Sydney Fish Market
Pyrmont NSW 2009
+61 2 9552 3333
A visit to Sydney’s famous fish market is a must for those who consider themselves foodies. With tonnes of fresh seafood coming into the market every morning (except for Christmas Day, that is), you can be sure that your sashimi-grade tuna fillet is literally half a step from having a pulse.
I didn’t know this prior to writing this entry, but apparently Sydney Fish Market is the largest of its kind in the Southern Hemisphere in terms of variety and only second to Tokyo’s fish market. In addition to providing an amazing experience for everyday customers, SFM also hold wholesale auctions, conduct classes and promote everything from sustainability and increasing fish consumption for health benefits.
While it would have been great to go on a tour, Marty and I only had time to wander around late one Saturday afternoon and sample some goodies. After attempting to walk to the market from Surry Hills before eventually getting lost and getting a cabbie to drive the rest of the way there (essentially, something like 200m – fail!), we were greeted by the sights and sounds of fresh fish, water, sunshine and lots and lots of people.
I swear, if this place was in Melbourne, I would have probably bought everything I saw. Crystal Bay prawns, coral trout, Balmain bugs and flatheads – I would have bought them all. Everything was so fresh and so amazing.
I would have also carried this chunk of kingfish home on the bus, too.
Before I started getting more delirious, Marty wisely suggested we grab something to eat. Not knowing where to go, we ended up going to the first place we set foot in: Christie’s Seafood Excellence, a kiosk just by the main entrance. Given the reasonable crowd lining up for oysters there, we figured that we couldn’t go wrong.
And so we started with half a dozen Pacific oysters from Port Stephens in NSW, which we got small change for from a $10 note. Now, I’ve had freshly shucked oysters many, many times but never have I tasted ones that tasted THIS good. Like, wow. Now, I usually try not to sound too much like a food wanker when I describe food but in all seriousness, there was something strangely sensual stirring– erotic even – when I ate those juicy, succulent molluscs. I’m not sure whether it’s the intoxicating sea smell or the velvet-like texture of the oyster but these totally did it for me. I can now see why people regard them as an aphrodisiac and at this point in time, I’ll stop getting all Fifty Shades of Grey on you.
Meanwhile, Marty, like most chumps, used to chose Kilpatricks over fresh but after eating these, he was a convert. According to him, eating the oysters was akin to ‘licking a mermaid’, which has got to be the strangest thing that’s come out of his mouth (and trust me, I’ve heard my fair share of WTF Marty sound bites). Thankfully, his ‘eating these brought back fond memories of swimming in the ocean as a kid’ line sounded decidedly more normal.
There was a massive crowd at the stall across the path from Christie’s (unfortunately its name escapes me). If I wasn’t so impatient, I probably would have ordered some baked lobsters or some mud crab with egg noodles, which was what a lot of customers there were getting. Instead, I decided to go back to Christie’s for their seafood pack ($22.90 for plate big enough to feed two people). In hindsight, it was a bad choice because the food on the plate wasn’t terribly good although Marty did make a fair point in saying that he would have been happy with the same seafood pack if he ordered it at a shopping centre food court. It was only bad in our minds because everything else we had was so fantastic and fresh so naturally, a plate of battered and deep fried scallops, prawns, fish, calamari rings along with boring oysters (Mornay and Kilpatrick) and soggy chips paled significantly in comparison. Oh, we were also given baby octopus pieces that were cooked in some sweet teriyaki-like sauce. They were yuck.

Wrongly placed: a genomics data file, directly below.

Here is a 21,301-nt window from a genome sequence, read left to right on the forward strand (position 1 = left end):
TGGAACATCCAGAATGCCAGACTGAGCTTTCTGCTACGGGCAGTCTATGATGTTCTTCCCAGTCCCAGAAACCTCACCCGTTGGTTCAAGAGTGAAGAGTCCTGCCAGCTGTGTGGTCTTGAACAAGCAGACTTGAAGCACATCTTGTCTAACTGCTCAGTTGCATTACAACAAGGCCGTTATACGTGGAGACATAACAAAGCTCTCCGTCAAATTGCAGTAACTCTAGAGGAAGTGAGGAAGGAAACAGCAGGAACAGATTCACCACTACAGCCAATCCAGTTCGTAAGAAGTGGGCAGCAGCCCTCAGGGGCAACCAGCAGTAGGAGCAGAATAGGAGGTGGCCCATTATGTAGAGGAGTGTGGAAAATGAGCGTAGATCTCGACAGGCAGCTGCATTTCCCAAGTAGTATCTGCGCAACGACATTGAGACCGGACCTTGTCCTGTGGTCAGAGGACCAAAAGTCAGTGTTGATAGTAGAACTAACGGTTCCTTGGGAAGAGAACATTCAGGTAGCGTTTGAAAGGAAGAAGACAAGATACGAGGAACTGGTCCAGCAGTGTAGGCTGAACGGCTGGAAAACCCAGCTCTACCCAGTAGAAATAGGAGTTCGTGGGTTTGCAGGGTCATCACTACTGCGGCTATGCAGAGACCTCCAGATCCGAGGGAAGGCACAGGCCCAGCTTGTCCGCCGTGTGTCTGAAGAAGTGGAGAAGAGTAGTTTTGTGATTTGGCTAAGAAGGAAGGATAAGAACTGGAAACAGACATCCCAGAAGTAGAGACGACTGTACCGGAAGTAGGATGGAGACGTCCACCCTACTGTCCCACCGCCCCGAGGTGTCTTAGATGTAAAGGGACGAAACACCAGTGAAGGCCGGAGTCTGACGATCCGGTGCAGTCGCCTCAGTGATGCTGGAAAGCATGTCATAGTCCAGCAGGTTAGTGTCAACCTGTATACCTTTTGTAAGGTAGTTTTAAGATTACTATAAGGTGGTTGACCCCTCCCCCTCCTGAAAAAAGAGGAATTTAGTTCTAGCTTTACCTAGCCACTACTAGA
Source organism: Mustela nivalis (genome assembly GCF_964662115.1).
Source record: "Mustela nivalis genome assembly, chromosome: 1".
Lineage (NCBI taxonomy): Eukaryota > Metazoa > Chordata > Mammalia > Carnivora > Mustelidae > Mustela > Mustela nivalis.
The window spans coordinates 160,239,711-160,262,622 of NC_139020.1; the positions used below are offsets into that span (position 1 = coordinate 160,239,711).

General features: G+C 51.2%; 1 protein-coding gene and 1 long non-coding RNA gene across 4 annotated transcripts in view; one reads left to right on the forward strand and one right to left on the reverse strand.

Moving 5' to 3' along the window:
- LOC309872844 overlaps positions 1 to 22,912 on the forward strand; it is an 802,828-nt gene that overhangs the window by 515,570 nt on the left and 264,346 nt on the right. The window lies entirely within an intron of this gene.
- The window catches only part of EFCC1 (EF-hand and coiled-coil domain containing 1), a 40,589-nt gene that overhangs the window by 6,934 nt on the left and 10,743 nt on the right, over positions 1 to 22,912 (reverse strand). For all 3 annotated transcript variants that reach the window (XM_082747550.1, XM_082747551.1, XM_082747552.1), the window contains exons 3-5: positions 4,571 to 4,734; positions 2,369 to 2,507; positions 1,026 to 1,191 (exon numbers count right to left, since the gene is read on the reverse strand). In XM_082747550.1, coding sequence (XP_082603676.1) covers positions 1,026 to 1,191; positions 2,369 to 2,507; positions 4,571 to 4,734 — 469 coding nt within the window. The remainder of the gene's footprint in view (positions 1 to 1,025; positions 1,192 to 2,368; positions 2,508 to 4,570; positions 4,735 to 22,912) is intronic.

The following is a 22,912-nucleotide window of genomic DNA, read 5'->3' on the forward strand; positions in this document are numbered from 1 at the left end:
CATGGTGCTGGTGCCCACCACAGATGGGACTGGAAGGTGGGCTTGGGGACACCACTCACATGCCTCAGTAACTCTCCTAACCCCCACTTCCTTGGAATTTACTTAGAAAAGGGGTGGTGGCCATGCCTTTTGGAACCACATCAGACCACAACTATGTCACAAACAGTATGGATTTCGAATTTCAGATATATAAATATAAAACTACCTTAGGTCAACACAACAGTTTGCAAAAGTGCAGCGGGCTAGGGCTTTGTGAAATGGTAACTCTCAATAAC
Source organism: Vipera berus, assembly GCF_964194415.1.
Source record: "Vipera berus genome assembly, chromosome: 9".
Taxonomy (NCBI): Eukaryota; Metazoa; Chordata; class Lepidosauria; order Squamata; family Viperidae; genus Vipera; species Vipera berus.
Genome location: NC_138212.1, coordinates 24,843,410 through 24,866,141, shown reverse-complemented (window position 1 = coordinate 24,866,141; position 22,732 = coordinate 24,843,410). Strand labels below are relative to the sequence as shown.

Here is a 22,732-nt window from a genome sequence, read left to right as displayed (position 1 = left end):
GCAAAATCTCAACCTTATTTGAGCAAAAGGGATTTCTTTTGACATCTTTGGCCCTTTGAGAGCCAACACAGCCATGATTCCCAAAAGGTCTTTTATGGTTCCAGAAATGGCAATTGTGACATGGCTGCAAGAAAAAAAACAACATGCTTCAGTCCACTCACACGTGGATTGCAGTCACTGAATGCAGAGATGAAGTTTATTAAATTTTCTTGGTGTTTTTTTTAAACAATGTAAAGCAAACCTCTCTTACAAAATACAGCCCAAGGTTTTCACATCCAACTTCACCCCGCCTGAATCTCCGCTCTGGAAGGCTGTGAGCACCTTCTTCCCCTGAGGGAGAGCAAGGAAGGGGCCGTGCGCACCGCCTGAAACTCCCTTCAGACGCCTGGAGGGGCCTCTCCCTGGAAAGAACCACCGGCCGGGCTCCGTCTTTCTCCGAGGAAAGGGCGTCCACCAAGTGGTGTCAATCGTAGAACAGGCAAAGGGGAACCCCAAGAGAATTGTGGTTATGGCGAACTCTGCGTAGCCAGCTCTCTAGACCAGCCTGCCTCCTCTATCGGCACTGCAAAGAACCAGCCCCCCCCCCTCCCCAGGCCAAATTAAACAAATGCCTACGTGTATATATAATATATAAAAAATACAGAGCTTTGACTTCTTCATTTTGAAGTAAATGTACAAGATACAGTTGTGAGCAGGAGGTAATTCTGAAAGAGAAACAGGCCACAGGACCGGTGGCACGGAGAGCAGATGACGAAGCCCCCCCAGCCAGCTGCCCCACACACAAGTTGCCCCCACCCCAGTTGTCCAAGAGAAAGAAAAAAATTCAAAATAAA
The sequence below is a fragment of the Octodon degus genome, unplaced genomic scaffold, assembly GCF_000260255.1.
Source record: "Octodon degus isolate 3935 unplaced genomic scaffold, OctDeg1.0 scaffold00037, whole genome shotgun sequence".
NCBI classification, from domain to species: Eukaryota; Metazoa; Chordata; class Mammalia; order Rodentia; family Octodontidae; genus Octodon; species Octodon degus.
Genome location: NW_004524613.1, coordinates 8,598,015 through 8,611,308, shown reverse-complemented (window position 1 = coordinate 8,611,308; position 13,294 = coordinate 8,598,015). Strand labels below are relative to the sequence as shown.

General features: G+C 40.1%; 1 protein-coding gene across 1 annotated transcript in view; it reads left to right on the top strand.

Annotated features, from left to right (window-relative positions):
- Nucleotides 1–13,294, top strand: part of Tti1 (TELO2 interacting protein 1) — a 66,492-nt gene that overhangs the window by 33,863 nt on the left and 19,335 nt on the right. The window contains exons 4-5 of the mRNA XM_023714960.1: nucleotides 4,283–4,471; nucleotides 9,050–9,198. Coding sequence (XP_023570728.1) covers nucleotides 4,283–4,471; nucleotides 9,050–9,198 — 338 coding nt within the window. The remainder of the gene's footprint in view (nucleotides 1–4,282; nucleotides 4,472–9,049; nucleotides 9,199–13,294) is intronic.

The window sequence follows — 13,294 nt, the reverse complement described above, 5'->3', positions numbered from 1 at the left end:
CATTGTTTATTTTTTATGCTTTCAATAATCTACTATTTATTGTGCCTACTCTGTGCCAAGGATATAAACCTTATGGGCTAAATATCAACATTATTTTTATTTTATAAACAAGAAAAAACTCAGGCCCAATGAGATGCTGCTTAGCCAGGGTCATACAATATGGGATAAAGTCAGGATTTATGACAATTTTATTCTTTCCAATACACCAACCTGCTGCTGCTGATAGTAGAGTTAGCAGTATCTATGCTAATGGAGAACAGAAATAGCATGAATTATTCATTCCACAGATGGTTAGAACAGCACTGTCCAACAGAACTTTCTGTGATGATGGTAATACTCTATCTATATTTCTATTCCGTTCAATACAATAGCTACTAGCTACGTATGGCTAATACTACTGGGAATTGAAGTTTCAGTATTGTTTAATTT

At this point, Marty decided to go get some more oysters (another six of those beautiful Pacific ones, please!).
He also got me a box of sea urchin roe ($12.50).
‘WHAT THE F*CK?! WHY DID YOU BUY ME THIS?’ I screamed in alarm. Marty’s the type of guy who likes to stir people so I initially thought he was playing a mean joke on me. However, turns out he only bought it out of love because he knows that I’m into trying all sorts of weird and wonderful things. In that case, what a sweet gesture!
Now, I’ve never had sea urchin roe on its own. I’ve only had it a few times and they’ve been served with other ingredients and in very small doses too, so eating huge chunks of it – raw and uncovered – was going to be interesting. They may look disgusting but they’re not actually that bad. They may be very briny, but their natural sweetness shines through. That said, I won’t be rushing to buy sea urchin roe in its natural form in a hurry – I’d rather spend $12.50 on oysters.
Finally, we shared a box of sashimi. To say that they were amazing would be an understatement. They were ridiculously fresh and full of flavour and so, so delicious. Even Marty, who normally likes a bit of soy and wasabi on his sashimi, ate his with hardly any condiments. Man, we were impressed. Seriously, where else in Australia can one get this much tuna, kingfish and salmon sashimi for less than $10?!
Marty and I love Sydney for its fine dining and for its boutiques but in all seriousness, we had the most fun at its fish market. It was a beautiful and simple afternoon where we got to enjoy each other’s company and eat cheap and fresh seafood from plastic boxes and plates. Now, what can be more pleasurable than that?